Few Australians would call themselves constitutional experts, but over recent months most would have become familiar with one particular part – section 44 – which disqualifies a candidate for the Commonwealth Parliament from election if they have been found to be a citizen of a foreign country.
Section 44 also bars people from Parliament for being an undischarged bankrupt, for holding “an office of profit under the Crown”, for committing treason, and for being convicted of any crime resulting in imprisonment for a year or more.
The section has been brought to the public eye previously, most notably in 1992, when independent candidate Phil Cleary won a byelection but was successfully challenged by another candidate, Ian Sykes, on the grounds that Cleary was a schoolteacher and therefore acting in an office of profit under the Crown.
In the current Parliament an extraordinary four MPs have had to quit Parliament due to their circumstances being in breach of this section of the constitution; and it is not certain there will not be more.
Nationals Senator Matt Canavan (pictured) has been one of the surprising performers in the Turnbull Government, both managing the complex resources portfolio and with it the perennial conflict between environmentalists on the one hand and those wanting to develop the nation’s resources on the other.
He has been particularly hardworking in his home state of Queensland, and a strong advocate for the Adani coalmine.
Canavan has also been something of a rock to the mercurial Nationals leader and now Deputy Prime Minister Barnaby Joyce, often playing the role of battering ram in conflict with the Liberals, of whom Joyce now has to be, publicly at least, supportive.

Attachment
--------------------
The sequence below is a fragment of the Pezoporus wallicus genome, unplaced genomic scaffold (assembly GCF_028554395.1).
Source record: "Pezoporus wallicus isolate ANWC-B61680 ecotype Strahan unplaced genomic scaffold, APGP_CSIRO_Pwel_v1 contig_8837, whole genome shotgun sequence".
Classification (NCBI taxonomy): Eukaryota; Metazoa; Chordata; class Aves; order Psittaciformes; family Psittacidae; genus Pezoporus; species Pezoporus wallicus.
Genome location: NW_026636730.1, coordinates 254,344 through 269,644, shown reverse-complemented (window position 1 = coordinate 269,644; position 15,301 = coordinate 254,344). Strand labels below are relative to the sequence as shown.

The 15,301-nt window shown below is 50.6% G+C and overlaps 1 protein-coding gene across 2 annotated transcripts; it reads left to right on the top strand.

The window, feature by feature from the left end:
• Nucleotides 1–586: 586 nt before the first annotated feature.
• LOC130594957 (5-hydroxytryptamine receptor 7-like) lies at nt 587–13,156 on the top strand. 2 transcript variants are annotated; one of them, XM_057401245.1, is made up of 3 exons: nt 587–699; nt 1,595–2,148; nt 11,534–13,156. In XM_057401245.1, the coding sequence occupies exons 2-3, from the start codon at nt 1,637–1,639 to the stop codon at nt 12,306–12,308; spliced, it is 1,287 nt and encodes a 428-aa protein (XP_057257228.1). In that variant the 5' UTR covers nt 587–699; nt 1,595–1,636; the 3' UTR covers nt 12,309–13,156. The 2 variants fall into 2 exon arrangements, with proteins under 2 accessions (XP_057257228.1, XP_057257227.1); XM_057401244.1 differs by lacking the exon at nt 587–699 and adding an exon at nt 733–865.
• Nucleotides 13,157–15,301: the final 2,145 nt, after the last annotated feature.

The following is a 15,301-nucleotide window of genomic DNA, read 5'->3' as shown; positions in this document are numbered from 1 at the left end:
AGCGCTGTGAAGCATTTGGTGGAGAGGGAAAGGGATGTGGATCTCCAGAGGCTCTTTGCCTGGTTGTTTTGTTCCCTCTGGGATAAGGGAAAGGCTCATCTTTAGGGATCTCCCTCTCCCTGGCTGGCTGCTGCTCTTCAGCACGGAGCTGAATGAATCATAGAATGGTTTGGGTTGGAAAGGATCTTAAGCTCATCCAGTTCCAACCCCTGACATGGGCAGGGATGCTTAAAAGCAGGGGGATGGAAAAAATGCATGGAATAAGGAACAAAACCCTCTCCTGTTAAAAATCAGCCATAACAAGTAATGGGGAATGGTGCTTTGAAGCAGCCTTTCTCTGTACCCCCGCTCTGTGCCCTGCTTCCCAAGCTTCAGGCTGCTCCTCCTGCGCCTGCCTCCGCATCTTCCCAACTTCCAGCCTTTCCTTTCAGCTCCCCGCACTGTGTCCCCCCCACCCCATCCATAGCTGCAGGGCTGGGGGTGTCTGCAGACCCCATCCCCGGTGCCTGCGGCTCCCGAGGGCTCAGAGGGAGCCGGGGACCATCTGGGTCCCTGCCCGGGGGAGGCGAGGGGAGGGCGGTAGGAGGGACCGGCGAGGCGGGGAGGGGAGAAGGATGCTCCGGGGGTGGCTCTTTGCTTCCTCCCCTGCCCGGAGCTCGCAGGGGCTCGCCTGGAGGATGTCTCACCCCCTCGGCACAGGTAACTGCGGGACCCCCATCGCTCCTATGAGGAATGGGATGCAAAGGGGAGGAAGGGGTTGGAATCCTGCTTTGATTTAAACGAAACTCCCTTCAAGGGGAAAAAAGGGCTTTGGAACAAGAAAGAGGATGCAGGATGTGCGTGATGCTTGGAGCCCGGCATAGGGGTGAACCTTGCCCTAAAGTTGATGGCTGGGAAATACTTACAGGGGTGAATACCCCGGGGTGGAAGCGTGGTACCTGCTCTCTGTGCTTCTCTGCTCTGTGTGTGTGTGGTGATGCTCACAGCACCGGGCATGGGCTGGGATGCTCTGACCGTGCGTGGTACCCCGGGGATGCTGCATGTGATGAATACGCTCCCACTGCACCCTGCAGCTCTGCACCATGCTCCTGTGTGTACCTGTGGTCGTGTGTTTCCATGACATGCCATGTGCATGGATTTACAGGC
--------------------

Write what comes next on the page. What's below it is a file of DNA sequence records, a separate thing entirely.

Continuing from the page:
So it came as a genuine shock to the Nationals and to the Government when Canavan had to step down as a minister after discovering he had dual citizenship with Italy, courtesy of his mother.
Two Greens senators also resigned from Parliament in the weeks preceding the Canavan bombshell. Larissa Waters confessed she had been a citizen of Canada, even though she left the country as an 11-month baby, while Scott Ludlum found he was still a citizen of New Zealand.
Canavan insists he did not know his mother had applied for Italian citizenship a decade ago for her entire family.
“I was not born in Italy. I’ve never been to Italy and to my knowledge have never set foot in an Italian consulate or embassy,” Canavan said when he stepped down as minister.
“My mother was born in Australia but was able to obtain Italian citizenship through her parents, who were both born in Italy.”
However, it has since emerged that the application for the Canavan family was made around the time his father Bryan Michael Canavan pleaded guilty to embezzling $1.6 million from food group Nestle.
Rather than resign from Parliament as the two Greens senators did, Canavan is fighting to stay in Parliament through the High Court.
“The legal advice that we have, it leads us to conclude I am not in breach of section 44 [of the constitution], and for that reason the Government will refer it to the court of disputed returns, the High Court,” Canavan said.
“It’s obviously important for me but it’s now a decision which is not just about my circumstances, it’s going to establish principles which go to the heart of eligibility of many Australians to stand for Australian parliament.”
Constitutional law expert George Williams has described the Canavan case as significant, arguing that the Queensland senator has a “good argument”.
Williams, who is dean and Anthony Mason professor of law at the University of New South Wales, says the constitution requires that reasonable steps be taken to sever foreign ties, “but what is reasonable when he lacked knowledge is yet to be determined”.
“It’s never been decided, so this will be a significant High Court case,” Williams said.
There are now calls for a referendum to be held on section 44, with proponents arguing the section is antiquated and cumbersome: that it is no longer tenable with such a large proportion of people now living in Australia who were born overseas.
Having a trade minister with two citizenships would be an absurdity. Who would they be advocating for?
Politicians are also asking that migrants and refugees who want to become Australian citizens adopt Australian values and adapt to an Australian way of life, yet we would permit our politicians to have allegiance to two countries?
Such a referendum would almost certainly be doomed.
Instead, candidates wanting a seat in the Australian Parliament will simply have to do their due diligence and ensure their paperwork is clean before they stand in an election.